Jaime Elizabeth Johnston (Louisiana State University) received the Zora Neale Hurston Prize, which is given to a graduate or undergraduate student for the best work in any medium—including but not limited to papers, films, sound recordings, or exhibitions—on African American folklore.
This prize is named for the pioneering folklorist, ethnographer, and creative writer who lived from 1891 to 1960, worked in and wrote extensively about African American communities throughout the southern U.S., and is internationally known for her folklore collection Mules and Men (1935) and her novel Their Eyes Were Watching God (1937), as well as other notable works.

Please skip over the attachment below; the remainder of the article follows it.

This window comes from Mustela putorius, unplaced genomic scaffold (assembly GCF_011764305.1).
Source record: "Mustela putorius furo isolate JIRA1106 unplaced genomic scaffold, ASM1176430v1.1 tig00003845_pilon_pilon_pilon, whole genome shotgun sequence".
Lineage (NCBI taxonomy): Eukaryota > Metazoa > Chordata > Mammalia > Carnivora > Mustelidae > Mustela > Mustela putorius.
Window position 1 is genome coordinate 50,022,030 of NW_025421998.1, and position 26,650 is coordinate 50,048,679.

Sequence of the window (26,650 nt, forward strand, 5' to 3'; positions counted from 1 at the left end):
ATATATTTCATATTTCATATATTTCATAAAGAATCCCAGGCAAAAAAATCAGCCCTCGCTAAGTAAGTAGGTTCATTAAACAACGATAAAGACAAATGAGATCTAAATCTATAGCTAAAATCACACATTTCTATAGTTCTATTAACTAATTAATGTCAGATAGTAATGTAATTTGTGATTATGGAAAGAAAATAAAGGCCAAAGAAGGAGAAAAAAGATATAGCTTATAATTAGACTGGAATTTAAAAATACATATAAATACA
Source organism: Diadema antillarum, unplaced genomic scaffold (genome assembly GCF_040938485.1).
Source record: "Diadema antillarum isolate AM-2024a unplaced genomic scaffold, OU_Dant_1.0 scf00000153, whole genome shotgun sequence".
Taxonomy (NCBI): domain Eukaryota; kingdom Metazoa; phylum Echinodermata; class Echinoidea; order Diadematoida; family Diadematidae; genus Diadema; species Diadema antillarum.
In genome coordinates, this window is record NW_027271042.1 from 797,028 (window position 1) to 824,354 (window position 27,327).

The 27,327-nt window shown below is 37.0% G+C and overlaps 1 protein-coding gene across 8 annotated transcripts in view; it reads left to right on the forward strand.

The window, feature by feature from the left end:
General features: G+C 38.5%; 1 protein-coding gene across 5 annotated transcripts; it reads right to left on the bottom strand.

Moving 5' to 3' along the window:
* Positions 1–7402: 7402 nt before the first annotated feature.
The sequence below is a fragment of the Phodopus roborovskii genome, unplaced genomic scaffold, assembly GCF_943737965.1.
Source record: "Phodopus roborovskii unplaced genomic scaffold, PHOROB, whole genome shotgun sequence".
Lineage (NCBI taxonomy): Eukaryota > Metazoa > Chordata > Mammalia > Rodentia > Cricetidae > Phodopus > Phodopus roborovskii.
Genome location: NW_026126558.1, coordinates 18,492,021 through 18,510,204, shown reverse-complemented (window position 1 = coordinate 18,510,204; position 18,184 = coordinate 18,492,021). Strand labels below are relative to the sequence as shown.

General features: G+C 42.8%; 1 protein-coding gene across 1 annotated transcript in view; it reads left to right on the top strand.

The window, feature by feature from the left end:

Johnston’s thesis, “My Mother Read My Dreams: Dream Interpretation in the African Diaspora,” shares fieldwork conducted with three African American women who practice the tradition of reading dreams in New Orleans. It engages deeply with Folklore Studies, especially belief studies, as well as with personal experience narratives and the importance of phenomenology in looking at emic interpretations of spiritual practices.
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